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Excluding a Son from Inheritance

Are there sins that would cause a son to automatically lose his share? If a father is angry at a son, is he allowed to use a device to disinherit him?


Rabbi Daniel Mann

Elul 8 5779
Question: Are there sins that would cause a son to automatically lose his share? If a father is angry at a son, is he allowed to use a device to disinherit him?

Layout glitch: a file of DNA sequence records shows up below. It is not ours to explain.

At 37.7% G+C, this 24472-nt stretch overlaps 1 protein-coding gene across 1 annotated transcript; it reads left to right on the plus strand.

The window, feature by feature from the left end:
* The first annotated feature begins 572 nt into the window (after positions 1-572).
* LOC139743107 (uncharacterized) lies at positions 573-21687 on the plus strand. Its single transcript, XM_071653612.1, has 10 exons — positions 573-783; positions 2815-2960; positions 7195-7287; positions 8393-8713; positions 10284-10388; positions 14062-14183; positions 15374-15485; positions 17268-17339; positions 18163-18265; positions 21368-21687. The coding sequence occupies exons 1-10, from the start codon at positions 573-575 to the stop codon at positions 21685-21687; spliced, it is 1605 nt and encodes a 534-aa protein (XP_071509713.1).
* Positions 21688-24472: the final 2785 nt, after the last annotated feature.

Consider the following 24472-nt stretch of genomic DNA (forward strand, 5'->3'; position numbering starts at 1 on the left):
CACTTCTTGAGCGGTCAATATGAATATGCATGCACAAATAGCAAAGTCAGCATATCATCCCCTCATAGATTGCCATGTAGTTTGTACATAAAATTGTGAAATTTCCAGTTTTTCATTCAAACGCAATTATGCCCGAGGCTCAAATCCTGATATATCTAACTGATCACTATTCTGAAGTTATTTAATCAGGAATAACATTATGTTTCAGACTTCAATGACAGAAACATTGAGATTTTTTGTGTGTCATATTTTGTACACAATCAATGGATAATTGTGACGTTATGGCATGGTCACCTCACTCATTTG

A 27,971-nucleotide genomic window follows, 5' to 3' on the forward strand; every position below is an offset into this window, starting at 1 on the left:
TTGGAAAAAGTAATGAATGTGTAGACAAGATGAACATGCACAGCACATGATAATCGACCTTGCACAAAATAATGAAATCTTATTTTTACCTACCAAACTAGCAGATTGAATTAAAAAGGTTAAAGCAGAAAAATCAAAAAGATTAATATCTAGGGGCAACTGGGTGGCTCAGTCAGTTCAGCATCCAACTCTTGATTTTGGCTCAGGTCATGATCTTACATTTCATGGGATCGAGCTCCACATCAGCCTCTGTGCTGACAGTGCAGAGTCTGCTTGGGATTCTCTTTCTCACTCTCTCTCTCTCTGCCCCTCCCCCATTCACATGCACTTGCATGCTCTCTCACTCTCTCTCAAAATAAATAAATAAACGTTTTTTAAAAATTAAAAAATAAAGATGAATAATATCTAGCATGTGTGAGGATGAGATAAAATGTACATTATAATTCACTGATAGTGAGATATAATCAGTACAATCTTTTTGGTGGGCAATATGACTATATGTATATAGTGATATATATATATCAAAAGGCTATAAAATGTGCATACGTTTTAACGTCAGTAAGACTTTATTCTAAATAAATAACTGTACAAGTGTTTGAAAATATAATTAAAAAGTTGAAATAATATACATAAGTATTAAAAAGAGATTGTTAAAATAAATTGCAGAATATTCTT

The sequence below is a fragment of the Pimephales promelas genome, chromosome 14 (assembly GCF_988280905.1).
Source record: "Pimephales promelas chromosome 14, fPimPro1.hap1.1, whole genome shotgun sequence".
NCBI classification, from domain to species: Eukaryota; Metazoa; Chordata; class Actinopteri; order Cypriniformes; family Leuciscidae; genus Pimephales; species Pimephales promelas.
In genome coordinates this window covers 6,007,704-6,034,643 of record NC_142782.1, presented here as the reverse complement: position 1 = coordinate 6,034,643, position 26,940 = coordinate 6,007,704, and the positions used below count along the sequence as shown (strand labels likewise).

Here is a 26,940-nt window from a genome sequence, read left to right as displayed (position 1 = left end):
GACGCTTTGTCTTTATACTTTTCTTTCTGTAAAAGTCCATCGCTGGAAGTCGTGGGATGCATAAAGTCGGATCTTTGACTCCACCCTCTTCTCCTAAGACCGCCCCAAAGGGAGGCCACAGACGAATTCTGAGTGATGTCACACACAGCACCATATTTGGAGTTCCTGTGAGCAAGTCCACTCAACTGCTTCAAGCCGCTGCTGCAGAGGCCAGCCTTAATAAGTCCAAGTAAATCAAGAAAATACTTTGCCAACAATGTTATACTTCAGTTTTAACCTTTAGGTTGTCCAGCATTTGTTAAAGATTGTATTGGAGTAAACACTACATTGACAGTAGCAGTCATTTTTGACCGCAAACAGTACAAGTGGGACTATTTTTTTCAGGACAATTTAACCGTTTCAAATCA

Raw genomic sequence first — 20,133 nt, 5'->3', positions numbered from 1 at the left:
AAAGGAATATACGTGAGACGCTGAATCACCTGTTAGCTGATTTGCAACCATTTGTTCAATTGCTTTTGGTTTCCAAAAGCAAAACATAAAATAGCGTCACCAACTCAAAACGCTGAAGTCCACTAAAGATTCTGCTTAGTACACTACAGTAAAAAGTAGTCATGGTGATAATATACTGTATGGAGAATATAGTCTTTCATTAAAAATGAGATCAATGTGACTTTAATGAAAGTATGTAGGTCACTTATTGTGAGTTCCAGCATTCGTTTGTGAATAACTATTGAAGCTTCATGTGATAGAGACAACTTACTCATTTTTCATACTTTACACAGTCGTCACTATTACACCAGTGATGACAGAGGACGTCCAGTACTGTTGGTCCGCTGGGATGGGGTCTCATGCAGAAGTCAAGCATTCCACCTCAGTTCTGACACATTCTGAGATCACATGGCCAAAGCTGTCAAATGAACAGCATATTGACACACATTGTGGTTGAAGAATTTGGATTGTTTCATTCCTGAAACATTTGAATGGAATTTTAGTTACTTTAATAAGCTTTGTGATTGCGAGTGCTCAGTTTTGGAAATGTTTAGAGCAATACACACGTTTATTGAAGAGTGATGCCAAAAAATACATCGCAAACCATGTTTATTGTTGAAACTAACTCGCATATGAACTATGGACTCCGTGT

Answer: It is unclear whether this question is theoretical or practical. In any case, our answer is general. The Torah laws of inheritance are set monetary rights that are not affected by the righteousness or sins of inheritors. In that way, it resembles the fact that the Torah does not confiscate a sinner’s property. On the other hand, a person is capable of taking steps during his lifetime to effectively obviate inheritance laws. See our survey of some details in Living the Halachic Process IV, I-9. The main question is whether it is proper to exclude an inheritor due to his moral level. Rashbag (Bava Batra 133b) says that it is a positive thing for a father to transfer his assets to others if his sons act improperly. However, the gemara concludes that others disagree and cites Shmuel’s statement that it is wrong to transfer one’s property even from a "bad son" to a "good son." Shmuel goes beyond Rashbag, as presented. He rejects not only giving to a non-inheritor but even to one son at the expense of another and states that neither the badness of one inheritor nor the goodness of another is a satisfactory reason. The Shulchan Aruch (CM 282:1) paskens like Shmuel. There is discussion as to whether this rule is a Torah-level law (difficult), a Rabbinic binding law, or Rabbinical guidance (see S’dei Chemed, vo. IV, p. 27). One reason given for it is that we cannot know what will be with the offspring down the line (Ketubot 53a). The Tur (Choshen Mishpat 282) gives another reason – it causes jealousy and illfeeling within the family. These are apparently not the primary reasons behind the halacha but the secondary ones, as we will explain. On the basic level, the Torah says that the proper thing is to give as the Torah prescribes (Aruch Hashulchan, CM 282:2). Inheritance is one of the tools of Divine Providence as to a person’s financial resources. A person may ask: "If I can halachically and (ostensibly) morally devise systems that seem more equitable in this specific case than Hashem’s general system, shouldn’t I do that?" The answers are: you cannot know what is truly equitable, as Hashem knows what will happen down the line, and you do not; you have to consider the negative of your plan (i.e., jealousy). Poskim discuss different cases where it is arguable that the indications for "playing favorites" may be compelling. There is a machloket whether the halacha applies to one whose behavior and the way he raises his children is antithetical to Torah Judaism (see Pitchei Choshen, Yerusha 4:(4)). It is not simple if one must give a full inheritance to one who mistreats his parents (Rambam, Nachalot 6:11 seems to indicate that he should still receive) or tried to oust his siblings from inheritance (see S’dei Chemed, IV p. 34). There is also a machloket if he can keep everyone as an inheritor and only give more to one than to another (see Rashbam, Bava Batra ibid.; Sdei Chemed, IV p. 33). While the Rambam (ibid. 13) urges to give children equal financial treatment throughout life and the gemara (Ketubot 53a) indicates that large gifts to one of the children during his lifetime could be wrong, one must put things in perspective. One may use his money during to his lifetime for any reasonable need, desire, or mitzva cause, as long as it is not exaggerated in a way that fundamentally alters inheritance (see our column, Mishpatim 5779). Therefore, a parent may give somewhat more to some children based on need. He can also earmark money in a way that benefits those with similar values to the parents (e.g., pay for grandchildren’s day school education), and if a child chooses not to take advantage of such resources (e.g., sends to public school) that is his decision. To summarize a general answer on a sensitive family issue, we urge to listen to this halacha’s "voice": "Don’t be holy; be smart"; "Don’t try to ‘outsmart’ the Torah."
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